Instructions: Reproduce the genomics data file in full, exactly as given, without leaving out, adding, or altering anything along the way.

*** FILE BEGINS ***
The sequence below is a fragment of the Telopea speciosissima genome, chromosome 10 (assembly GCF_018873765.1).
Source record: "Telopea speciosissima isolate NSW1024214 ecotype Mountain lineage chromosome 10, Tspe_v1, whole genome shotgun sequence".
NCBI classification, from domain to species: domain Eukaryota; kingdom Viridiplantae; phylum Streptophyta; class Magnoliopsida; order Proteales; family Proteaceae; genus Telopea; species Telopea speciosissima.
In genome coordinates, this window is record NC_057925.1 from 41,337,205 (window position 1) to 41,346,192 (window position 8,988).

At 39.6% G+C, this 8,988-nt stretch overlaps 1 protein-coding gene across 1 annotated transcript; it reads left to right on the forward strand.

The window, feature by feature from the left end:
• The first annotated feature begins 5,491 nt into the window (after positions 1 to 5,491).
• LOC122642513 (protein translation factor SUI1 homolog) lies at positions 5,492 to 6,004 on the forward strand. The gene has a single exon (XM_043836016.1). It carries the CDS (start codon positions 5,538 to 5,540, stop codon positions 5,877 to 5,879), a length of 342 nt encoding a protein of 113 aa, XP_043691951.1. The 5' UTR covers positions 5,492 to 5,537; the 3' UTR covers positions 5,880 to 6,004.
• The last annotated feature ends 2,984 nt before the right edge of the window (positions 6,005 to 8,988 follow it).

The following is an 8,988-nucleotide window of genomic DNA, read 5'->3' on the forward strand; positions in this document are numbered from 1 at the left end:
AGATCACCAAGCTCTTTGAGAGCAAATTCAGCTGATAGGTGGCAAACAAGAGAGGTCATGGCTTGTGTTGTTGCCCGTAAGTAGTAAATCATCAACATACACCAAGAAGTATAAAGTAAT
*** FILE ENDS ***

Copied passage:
The sequence below is a fragment of the Telopea speciosissima genome, chromosome 10 (assembly GCF_018873765.1).
Source record: "Telopea speciosissima isolate NSW1024214 ecotype Mountain lineage chromosome 10, Tspe_v1, whole genome shotgun sequence".
NCBI classification, from domain to species: domain Eukaryota; kingdom Viridiplantae; phylum Streptophyta; class Magnoliopsida; order Proteales; family Proteaceae; genus Telopea; species Telopea speciosissima.
In genome coordinates, this window is record NC_057925.1 from 41,337,205 (window position 1) to 41,346,192 (window position 8,988).

At 39.6% G+C, this 8,988-nt stretch overlaps 1 protein-coding gene across 1 annotated transcript; it reads left to right on the forward strand.

The window, feature by feature from the left end:
• The first annotated feature begins 5,491 nt into the window (after positions 1 to 5,491).
• LOC122642513 (protein translation factor SUI1 homolog) lies at positions 5,492 to 6,004 on the forward strand. The gene has a single exon (XM_043836016.1). It carries the CDS (start codon positions 5,538 to 5,540, stop codon positions 5,877 to 5,879), a length of 342 nt encoding a protein of 113 aa, XP_043691951.1. The 5' UTR covers positions 5,492 to 5,537; the 3' UTR covers positions 5,880 to 6,004.
• The last annotated feature ends 2,984 nt before the right edge of the window (positions 6,005 to 8,988 follow it).

The following is an 8,988-nucleotide window of genomic DNA, read 5'->3' on the forward strand; positions in this document are numbered from 1 at the left end:
AGATCACCAAGCTCTTTGAGAGCAAATTCAGCTGATAGGTGGCAAACAAGAGAGGTCATGGCTTGTGTTGTTGCCCGTAAGTAGTAAATCATCAACATACACCAAGAAGTATAAAGTAAT